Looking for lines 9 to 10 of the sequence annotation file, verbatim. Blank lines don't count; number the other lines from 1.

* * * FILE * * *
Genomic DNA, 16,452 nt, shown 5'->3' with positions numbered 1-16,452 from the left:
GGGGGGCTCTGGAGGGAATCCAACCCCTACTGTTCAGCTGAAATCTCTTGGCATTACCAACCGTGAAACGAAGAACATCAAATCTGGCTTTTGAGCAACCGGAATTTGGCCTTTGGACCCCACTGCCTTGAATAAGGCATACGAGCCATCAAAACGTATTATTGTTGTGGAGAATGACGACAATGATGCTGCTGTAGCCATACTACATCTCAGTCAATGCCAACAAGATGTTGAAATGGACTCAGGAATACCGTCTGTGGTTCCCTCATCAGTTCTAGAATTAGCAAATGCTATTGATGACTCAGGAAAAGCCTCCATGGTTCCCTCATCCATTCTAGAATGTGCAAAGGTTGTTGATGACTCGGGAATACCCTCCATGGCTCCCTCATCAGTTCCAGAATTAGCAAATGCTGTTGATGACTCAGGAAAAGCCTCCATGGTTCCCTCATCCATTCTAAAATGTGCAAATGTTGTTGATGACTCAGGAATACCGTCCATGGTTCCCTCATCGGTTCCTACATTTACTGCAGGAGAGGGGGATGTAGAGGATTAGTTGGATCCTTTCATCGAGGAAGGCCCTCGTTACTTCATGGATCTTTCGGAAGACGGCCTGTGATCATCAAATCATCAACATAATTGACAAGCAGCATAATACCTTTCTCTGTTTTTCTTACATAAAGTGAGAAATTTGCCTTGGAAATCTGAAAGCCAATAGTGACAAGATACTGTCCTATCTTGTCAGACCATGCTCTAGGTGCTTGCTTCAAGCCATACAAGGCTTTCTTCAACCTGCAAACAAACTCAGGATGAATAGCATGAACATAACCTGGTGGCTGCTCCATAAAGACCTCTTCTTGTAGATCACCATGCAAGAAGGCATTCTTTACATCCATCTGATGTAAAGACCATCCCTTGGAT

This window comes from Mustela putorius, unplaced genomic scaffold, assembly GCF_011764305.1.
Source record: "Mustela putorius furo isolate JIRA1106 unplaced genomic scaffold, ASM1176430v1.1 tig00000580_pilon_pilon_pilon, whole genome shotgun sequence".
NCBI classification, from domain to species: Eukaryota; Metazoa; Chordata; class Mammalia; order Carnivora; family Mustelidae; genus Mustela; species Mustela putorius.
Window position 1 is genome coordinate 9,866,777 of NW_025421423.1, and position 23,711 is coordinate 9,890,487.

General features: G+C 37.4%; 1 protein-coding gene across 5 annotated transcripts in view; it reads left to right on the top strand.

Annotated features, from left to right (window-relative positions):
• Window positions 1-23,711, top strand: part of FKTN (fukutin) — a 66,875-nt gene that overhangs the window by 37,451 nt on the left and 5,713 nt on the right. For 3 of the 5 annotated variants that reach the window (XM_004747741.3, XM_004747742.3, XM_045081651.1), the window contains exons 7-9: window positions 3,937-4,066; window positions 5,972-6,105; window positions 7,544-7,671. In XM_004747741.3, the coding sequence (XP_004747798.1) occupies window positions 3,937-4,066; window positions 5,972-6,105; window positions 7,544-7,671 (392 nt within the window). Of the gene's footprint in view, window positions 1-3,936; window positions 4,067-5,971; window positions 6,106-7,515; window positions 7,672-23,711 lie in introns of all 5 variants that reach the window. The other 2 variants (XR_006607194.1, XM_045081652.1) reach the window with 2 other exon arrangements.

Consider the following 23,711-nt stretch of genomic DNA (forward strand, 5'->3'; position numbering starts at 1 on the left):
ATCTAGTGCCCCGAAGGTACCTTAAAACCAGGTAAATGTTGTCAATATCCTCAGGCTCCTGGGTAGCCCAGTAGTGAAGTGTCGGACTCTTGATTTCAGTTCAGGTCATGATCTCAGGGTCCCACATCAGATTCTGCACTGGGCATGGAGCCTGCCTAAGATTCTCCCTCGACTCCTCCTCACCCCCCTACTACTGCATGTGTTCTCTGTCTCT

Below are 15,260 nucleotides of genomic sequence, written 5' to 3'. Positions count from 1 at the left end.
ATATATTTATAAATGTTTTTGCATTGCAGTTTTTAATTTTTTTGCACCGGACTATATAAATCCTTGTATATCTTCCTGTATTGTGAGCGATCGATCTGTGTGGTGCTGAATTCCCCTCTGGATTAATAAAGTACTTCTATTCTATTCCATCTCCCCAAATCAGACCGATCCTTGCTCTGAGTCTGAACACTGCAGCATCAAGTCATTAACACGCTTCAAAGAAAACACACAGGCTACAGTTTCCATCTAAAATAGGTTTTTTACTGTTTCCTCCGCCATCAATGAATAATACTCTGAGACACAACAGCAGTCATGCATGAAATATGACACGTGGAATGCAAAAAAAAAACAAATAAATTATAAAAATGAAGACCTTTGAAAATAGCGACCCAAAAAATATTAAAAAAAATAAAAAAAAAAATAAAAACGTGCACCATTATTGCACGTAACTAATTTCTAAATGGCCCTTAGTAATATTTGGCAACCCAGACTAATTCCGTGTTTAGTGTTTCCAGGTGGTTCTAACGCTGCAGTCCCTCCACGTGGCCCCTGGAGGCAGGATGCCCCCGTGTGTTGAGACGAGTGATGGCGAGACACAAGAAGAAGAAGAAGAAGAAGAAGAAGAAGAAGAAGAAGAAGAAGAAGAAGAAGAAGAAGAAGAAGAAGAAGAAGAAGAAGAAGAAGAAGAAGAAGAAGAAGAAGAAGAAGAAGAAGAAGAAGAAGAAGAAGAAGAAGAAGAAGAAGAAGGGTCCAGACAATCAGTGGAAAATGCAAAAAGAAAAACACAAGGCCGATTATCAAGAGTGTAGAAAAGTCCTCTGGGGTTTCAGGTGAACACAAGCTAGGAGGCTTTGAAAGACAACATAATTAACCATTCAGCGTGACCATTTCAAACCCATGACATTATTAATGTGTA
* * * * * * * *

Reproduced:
• Window positions 1-23,711, top strand: part of FKTN (fukutin) — a 66,875-nt gene that overhangs the window by 37,451 nt on the left and 5,713 nt on the right. For 3 of the 5 annotated variants that reach the window (XM_004747741.3, XM_004747742.3, XM_045081651.1), the window contains exons 7-9: window positions 3,937-4,066; window positions 5,972-6,105; window positions 7,544-7,671. In XM_004747741.3, the coding sequence (XP_004747798.1) occupies window positions 3,937-4,066; window positions 5,972-6,105; window positions 7,544-7,671 (392 nt within the window). Of the gene's footprint in view, window positions 1-3,936; window positions 4,067-5,971; window positions 6,106-7,515; window positions 7,672-23,711 lie in introns of all 5 variants that reach the window. The other 2 variants (XR_006607194.1, XM_045081652.1) reach the window with 2 other exon arrangements.

Consider the following 23,711-nt stretch of genomic DNA (forward strand, 5'->3'; position numbering starts at 1 on the left):